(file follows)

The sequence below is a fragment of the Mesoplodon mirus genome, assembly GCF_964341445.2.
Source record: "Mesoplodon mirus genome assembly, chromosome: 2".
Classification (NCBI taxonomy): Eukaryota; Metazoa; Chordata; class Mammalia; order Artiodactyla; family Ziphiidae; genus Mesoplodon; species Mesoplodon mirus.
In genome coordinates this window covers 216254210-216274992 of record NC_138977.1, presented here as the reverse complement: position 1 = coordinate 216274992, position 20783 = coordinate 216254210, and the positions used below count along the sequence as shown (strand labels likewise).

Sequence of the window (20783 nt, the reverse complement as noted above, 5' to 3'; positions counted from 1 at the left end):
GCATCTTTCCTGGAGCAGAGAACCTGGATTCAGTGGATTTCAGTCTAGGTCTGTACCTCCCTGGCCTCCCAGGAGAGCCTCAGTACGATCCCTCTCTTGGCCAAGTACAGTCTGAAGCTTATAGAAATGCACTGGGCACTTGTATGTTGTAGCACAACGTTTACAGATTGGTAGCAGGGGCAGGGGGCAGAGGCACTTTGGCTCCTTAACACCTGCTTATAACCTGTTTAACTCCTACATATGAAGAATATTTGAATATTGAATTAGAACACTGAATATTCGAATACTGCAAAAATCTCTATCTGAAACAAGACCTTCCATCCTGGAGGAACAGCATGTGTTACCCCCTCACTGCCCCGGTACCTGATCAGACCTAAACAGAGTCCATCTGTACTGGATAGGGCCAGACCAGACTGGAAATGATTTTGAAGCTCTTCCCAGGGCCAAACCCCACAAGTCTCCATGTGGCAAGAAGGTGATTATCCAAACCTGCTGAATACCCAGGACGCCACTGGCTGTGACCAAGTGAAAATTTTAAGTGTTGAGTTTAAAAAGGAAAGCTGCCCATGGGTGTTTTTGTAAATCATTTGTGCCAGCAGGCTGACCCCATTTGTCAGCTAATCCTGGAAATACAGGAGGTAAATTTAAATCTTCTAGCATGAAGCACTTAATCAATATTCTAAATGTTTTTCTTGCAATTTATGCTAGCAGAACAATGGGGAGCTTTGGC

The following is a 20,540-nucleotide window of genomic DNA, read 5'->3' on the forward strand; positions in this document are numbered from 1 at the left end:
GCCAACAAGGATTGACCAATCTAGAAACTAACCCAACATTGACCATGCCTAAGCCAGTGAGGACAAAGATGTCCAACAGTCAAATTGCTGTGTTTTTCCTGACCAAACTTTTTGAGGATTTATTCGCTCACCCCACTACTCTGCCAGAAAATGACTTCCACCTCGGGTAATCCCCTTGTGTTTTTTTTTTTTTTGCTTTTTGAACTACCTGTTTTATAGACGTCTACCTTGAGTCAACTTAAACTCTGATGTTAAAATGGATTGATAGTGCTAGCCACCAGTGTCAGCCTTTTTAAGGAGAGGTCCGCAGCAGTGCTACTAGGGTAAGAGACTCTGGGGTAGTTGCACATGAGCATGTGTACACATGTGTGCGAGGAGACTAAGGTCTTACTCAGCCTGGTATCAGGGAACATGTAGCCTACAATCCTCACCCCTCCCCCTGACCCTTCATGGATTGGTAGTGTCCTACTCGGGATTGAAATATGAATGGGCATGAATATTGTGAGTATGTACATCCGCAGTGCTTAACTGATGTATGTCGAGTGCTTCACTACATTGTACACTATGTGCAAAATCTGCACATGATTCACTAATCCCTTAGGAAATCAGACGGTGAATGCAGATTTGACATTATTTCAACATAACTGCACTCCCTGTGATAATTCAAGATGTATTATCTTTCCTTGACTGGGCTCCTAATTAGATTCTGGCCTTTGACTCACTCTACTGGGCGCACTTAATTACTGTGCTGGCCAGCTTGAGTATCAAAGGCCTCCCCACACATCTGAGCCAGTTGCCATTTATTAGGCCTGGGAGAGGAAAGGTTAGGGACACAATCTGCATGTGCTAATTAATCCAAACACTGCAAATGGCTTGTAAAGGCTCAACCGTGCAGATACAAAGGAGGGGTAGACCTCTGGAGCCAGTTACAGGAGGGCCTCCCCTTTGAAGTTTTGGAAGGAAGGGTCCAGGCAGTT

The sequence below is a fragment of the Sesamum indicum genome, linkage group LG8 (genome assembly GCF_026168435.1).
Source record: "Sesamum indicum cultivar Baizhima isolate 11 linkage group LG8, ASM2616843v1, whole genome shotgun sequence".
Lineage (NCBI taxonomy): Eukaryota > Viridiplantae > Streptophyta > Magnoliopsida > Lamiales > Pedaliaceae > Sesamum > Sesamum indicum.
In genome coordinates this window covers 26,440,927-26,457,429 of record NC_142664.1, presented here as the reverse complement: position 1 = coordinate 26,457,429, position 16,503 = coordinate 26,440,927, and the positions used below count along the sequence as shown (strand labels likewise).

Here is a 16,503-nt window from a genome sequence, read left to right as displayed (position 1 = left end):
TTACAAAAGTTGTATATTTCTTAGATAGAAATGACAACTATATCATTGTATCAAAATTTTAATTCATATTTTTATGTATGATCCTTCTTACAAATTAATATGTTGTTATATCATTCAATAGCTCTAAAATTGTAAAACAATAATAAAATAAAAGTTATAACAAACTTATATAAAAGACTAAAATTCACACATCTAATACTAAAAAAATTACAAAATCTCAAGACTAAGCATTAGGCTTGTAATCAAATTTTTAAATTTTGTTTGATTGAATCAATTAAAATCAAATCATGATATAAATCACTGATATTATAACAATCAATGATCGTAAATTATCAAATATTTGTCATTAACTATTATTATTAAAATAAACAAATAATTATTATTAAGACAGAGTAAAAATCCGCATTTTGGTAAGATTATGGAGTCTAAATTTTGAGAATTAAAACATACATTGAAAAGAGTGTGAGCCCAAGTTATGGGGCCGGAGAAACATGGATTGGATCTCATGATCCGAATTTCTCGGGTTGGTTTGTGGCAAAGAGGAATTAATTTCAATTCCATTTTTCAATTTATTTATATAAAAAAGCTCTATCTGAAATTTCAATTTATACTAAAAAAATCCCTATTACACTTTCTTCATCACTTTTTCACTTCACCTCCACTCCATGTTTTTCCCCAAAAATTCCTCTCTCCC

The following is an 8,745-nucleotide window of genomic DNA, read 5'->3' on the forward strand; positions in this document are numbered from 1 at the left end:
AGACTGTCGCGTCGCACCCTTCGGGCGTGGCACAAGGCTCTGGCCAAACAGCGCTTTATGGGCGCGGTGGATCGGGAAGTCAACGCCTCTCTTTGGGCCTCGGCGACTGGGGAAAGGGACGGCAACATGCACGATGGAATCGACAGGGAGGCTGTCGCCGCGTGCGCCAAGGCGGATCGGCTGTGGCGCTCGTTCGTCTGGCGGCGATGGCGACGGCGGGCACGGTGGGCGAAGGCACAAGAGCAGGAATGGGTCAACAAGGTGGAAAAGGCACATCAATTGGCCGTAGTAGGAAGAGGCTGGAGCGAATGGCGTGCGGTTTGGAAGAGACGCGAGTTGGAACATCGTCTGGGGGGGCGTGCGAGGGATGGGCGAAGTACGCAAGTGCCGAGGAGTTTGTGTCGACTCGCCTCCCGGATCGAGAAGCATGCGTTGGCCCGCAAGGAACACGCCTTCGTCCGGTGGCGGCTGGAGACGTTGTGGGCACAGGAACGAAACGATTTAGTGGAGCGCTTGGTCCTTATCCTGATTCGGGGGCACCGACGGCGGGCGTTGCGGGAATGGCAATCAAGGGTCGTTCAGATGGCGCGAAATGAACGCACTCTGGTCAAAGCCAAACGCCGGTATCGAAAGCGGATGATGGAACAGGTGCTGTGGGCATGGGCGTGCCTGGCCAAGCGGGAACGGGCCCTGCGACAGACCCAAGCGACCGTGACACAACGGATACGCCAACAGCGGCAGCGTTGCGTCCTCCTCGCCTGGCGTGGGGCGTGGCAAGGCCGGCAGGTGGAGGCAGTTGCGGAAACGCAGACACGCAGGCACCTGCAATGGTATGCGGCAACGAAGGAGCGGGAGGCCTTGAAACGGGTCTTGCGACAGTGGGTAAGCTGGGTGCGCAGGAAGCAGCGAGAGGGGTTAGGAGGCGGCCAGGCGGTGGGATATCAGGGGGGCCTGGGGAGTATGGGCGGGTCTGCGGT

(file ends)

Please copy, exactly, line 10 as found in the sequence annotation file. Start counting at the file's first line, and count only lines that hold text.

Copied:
Source record: "Sesamum indicum cultivar Baizhima isolate 11 linkage group LG8, ASM2616843v1, whole genome shotgun sequence".